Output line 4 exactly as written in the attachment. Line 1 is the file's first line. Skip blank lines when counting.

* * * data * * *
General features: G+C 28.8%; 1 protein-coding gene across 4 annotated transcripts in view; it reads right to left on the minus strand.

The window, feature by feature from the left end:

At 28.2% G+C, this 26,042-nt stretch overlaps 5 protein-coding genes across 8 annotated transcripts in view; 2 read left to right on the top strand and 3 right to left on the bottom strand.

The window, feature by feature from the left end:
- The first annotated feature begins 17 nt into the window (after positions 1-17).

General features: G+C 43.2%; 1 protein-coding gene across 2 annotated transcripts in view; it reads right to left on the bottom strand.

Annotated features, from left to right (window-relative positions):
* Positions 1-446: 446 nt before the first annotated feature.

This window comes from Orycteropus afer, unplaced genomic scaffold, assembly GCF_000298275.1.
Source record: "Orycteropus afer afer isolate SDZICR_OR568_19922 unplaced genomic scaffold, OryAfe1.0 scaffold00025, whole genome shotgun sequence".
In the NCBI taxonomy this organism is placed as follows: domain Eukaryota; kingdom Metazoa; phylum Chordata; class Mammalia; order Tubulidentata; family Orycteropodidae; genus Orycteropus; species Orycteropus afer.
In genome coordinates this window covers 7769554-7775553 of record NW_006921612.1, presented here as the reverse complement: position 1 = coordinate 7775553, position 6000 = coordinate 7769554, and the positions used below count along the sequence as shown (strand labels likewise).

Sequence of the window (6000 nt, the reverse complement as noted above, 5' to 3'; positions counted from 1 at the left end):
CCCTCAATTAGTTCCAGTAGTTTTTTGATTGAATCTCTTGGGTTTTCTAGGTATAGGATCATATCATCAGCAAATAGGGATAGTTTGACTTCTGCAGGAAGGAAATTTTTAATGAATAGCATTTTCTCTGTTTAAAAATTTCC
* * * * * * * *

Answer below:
The window, feature by feature from the left end: